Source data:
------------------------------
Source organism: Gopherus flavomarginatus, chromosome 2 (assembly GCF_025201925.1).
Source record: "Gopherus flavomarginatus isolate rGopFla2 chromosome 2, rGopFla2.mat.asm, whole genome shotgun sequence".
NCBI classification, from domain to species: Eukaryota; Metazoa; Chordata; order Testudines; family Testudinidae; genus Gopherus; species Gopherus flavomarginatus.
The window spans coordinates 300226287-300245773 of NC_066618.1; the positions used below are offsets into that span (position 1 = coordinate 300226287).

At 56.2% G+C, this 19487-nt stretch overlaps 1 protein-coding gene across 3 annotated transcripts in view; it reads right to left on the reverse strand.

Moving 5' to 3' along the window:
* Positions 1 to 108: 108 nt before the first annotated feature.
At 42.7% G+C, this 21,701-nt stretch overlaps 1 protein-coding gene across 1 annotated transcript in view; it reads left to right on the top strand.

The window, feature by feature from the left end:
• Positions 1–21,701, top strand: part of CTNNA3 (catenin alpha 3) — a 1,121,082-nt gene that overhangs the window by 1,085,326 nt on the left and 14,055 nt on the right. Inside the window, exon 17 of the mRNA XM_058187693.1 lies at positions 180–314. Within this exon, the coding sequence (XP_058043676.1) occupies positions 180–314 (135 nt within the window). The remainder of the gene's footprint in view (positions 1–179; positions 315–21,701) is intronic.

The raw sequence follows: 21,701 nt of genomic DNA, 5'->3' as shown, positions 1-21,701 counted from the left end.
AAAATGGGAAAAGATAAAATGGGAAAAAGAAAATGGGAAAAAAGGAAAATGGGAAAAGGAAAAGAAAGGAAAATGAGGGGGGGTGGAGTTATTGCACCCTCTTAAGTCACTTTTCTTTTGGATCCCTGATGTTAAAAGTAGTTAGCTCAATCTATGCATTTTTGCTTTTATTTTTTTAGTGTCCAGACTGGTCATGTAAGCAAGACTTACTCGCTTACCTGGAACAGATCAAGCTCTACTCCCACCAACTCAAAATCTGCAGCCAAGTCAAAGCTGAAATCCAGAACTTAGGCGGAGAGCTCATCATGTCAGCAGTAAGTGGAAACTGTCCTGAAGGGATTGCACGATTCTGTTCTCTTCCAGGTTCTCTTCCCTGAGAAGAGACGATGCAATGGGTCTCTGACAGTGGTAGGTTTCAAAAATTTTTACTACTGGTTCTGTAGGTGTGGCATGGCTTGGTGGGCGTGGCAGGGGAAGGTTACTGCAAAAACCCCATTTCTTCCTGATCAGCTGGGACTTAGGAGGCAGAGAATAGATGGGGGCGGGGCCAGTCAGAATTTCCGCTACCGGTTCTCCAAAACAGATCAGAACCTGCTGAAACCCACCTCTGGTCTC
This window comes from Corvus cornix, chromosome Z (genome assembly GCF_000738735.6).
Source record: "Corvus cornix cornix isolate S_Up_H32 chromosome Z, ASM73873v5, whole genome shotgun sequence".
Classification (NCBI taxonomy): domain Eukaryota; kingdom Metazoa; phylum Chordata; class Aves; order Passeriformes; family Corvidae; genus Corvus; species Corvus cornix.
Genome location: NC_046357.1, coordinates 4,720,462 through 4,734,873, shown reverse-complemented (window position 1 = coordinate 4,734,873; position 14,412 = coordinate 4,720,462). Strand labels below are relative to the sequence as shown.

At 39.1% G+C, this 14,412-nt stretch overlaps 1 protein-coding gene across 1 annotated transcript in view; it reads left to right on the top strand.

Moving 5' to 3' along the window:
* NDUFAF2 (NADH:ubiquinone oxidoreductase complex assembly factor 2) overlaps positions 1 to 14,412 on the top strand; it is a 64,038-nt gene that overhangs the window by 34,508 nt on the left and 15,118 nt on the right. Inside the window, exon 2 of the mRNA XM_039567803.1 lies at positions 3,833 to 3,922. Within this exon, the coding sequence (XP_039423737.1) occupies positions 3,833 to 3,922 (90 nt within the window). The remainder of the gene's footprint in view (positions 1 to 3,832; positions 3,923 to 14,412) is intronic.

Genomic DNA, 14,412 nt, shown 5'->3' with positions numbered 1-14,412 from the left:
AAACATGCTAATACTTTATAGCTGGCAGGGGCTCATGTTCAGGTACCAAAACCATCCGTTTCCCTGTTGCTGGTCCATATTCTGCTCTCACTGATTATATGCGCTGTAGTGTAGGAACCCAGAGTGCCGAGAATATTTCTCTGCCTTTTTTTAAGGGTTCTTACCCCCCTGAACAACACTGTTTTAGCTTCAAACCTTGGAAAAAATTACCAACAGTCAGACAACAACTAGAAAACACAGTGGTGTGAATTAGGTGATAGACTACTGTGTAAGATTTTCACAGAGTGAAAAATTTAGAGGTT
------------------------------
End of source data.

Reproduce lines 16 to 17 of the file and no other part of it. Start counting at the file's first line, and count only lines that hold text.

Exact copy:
Genome location: NC_046357.1, coordinates 4,720,462 through 4,734,873, shown reverse-complemented (window position 1 = coordinate 4,734,873; position 14,412 = coordinate 4,720,462). Strand labels below are relative to the sequence as shown.

At 39.1% G+C, this 14,412-nt stretch overlaps 1 protein-coding gene across 1 annotated transcript in view; it reads left to right on the top strand.